The Washington Consensus Is Over

May 27, 2022

Analyzing Biden’s landmark economic framework

The Roosevelt Rundown features our top stories of the week.

A Distinctly Post-Neoliberal Shift

The Indo-Pacific Economic Framework for Prosperity (IPEF), announced by the Biden administration this week, is not like international agreements of years past.

“For the past 40 years, international agreements have been governed by what is known as the Washington Consensus, in which international policymakers privileged trade openness and volume above all,” Roosevelt’s Steph Sterling writes.

IPEF, which will initially include 12 other countries, marks a distinctly post-neoliberal shift—an acknowledgment that markets alone can’t solve our collective problems.

The agreement builds on last year’s Cornwall Consensus, proposed by the G7 Economic Resilience Panel that Roosevelt President and CEO Felicia Wong served on last year.

And it will use “the power of international agreements to create shared, high-road labor standards; commitments on clean energy and decarbonization targets; systems to build more resilient global supply chains; and a shared approach to corporate tax and anti-corruption regimes,” Sterling explains.

Read more in “The Indo-Pacific Economic Framework for Prosperity (IPEF): Another Nail in the Coffin of the Washington Consensus.”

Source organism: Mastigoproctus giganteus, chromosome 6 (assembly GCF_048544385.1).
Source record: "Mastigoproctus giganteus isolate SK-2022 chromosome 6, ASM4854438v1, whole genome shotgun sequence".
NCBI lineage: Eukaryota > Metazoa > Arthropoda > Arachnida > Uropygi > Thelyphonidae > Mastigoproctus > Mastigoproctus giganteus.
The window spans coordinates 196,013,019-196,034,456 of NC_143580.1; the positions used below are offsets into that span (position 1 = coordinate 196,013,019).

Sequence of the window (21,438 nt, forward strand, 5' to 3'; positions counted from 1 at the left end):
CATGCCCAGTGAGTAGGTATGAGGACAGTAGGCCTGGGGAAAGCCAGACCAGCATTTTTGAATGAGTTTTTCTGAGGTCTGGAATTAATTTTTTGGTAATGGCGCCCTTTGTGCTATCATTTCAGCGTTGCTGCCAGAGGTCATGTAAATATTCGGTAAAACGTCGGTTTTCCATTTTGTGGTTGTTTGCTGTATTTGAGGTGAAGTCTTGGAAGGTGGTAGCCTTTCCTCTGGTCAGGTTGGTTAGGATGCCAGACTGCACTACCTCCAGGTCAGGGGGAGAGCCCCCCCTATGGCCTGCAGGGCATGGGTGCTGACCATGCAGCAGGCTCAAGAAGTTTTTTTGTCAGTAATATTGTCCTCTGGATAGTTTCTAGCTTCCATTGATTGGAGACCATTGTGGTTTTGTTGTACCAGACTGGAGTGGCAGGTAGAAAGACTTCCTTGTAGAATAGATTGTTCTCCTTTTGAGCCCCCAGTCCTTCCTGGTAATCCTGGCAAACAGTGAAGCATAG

Power Struggle

“Electric utilities used to be ‘the most boring sector on Wall Street,’” Roosevelt’s Niko Lusiani tweeted this week.

“I was surprised to find just how much IOUs [investor-owned utilities] have chosen to pass on earnings to already-wealthy shareholders—at the cost of reinvesting in more resilient, affordable, just, and zero-carbon electricity.”

Learn more about Lusiani’s findings in his new issue brief, “Power Struggle: How Shareholder Primacy in the Electrical Utility Sector Is Holding Back an Affordable and Just Energy Transition.”

And stay tuned for more in the “All Economic Policy Is Climate Policy” series in the coming weeks.


Join the Conversation

From a distinctly American industrial policy to expansive fiscal policy, and from whole-of-government competition policy to worker-centered trade policy, the Biden administration is writing new rules for the 21st century economy.

Next Thursday, June 2, at 11 am, join Biden economic advisors and Roosevelt experts for a discussion of these new rules and the worldview that has shaped the Biden administration’s policy choices.

In conversation:

  • Bharat Ramamurti, Deputy Director, National Economic Council
  • Ben Harris, Assistant Secretary for Economic Policy, Department of the Treasury=
  • Felicia Wong, President and CEO, Roosevelt Institute
  • Mike Konczal (moderator), Director of Macroeconomic Analysis, Roosevelt Institute

Learn more and register now.


What We’re Reading and Listening To

In the US, Backlash to Civil Rights Era Made Guns a Political Third RailNew York Times

Amazon and Starbucks Aren’t Listening to Their WorkersBloomberg Law

New Paper Finds Monopolies Contribute to Inflation – Axios

How Jack Welch’s Reign at GE Gave Us Elon Musk’s Twitter FeedNew York Times

[Roosevelt’s] Lauren Melodia and Kristina Karlsson on Energy Inflation and How to Tame ItVolts [podcast]

Who Would Benefit the Most from Student Debt Relief? [feat. Roosevelt’s Felicia Wong] Marketplace